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The Great Migration


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The Great Migration



Settlers from Scotland put down roots in communities all along the east coast of North America. Some moved north from the American colonies to Canada as United Empire Loyalists during the American War of Independence. As Clan societies and highland games started in North America in the 20th century many Scots rediscovered parts of their heritage. Early North American records indicate many people bearing the name Murdick were among those contributors:

Murdick Settlers in United States in the 19th Century

  • S H Murdick, who landed in San Francisco, California in 1850 [1]CITATION[CLOSE]
    Filby, P. William, Meyer, Mary K., Passenger and immigration lists index : a guide to published arrival records of about 500,000 passengers who came to the United States and Canada in the seventeenth, eighteenth, and nineteenth centuries. 1982-1985 Cumulated Supplements in Four Volumes Detroit, Mich. : Gale Research Co., 1985, Print (ISBN 0-8103-1795-8)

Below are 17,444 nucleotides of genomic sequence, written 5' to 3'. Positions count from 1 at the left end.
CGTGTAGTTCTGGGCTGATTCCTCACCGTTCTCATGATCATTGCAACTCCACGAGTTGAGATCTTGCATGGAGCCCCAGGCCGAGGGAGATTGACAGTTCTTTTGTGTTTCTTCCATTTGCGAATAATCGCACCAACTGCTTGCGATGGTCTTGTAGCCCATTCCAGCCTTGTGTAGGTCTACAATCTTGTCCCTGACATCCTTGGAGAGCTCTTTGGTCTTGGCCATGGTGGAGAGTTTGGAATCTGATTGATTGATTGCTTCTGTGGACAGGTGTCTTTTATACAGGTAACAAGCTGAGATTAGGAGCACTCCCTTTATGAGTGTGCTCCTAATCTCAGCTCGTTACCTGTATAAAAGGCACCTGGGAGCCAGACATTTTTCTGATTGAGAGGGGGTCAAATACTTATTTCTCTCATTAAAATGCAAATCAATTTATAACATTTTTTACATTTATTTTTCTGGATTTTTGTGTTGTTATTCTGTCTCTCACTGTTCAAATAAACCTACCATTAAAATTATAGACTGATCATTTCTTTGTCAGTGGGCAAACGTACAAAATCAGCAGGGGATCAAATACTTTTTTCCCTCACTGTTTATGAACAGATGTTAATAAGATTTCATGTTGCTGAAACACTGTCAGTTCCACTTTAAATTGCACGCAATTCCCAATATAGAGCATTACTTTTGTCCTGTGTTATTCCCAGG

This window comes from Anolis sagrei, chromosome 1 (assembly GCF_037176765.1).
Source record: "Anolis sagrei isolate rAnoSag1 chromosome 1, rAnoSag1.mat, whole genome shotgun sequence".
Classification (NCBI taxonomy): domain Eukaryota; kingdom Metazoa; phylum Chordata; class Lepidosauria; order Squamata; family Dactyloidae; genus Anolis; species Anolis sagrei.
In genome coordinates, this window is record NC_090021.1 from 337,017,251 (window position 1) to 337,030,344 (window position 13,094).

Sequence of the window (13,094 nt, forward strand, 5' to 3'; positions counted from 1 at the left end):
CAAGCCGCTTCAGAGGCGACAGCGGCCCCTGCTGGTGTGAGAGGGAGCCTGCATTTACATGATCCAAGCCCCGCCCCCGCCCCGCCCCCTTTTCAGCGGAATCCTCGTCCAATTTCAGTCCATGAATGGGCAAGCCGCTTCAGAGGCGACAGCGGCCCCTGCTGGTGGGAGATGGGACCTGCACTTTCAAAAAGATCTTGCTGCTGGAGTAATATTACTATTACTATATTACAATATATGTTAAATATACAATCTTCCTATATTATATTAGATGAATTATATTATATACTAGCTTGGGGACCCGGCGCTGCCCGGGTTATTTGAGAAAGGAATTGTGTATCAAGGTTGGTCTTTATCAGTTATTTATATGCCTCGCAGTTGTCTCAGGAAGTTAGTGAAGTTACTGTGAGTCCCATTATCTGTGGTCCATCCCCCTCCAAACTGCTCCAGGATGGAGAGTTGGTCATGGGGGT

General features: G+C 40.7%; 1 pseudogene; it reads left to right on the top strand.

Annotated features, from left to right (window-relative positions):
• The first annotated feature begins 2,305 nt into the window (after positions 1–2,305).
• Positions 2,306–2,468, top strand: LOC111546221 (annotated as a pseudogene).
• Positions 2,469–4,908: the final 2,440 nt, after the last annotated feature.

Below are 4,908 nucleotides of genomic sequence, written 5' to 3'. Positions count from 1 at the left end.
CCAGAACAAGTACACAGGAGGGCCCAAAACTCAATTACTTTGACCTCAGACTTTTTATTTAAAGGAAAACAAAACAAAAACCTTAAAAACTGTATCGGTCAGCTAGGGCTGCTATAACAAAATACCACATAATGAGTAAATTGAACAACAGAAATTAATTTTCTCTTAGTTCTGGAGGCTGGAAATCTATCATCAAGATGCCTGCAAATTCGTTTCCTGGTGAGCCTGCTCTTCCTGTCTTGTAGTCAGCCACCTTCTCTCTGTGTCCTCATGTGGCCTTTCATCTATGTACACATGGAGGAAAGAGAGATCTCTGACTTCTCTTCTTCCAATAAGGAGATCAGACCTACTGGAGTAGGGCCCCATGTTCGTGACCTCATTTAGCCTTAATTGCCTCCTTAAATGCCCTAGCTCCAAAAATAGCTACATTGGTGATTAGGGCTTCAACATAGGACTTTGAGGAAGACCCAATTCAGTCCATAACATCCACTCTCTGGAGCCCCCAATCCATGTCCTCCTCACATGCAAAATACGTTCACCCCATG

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Contemporary Notables of the name Murdick (post 1700)


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Contemporary Notables of the name Murdick (post 1700)



  • Clarence H. Murdick, American politician, Dry Candidate for Delegate to Vermont convention to ratify 21st amendment, 1933 [2]CITATION[CLOSE]
    The Political Graveyard: Alphabetical Name Index. (Retrieved 2015, November 2) . Retrieved from http://politicalgraveyard.com/alpha/index.html

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Motto


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Motto



The motto was originally a war cry or slogan. Mottoes first began to be shown with arms in the 14th and 15th centuries, but were not in general use until the 17th century. Thus the oldest coats of arms generally do not include a motto. Mottoes seldom form part of the grant of arms: Under most heraldic authorities, a motto is an optional component of the coat of arms, and can be added to or changed at will; many families have chosen not to display a motto.

Motto: Omine secundo
Motto Translation: With favourable omen.


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Murdick Family Crest Products


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Murdick Family Crest Products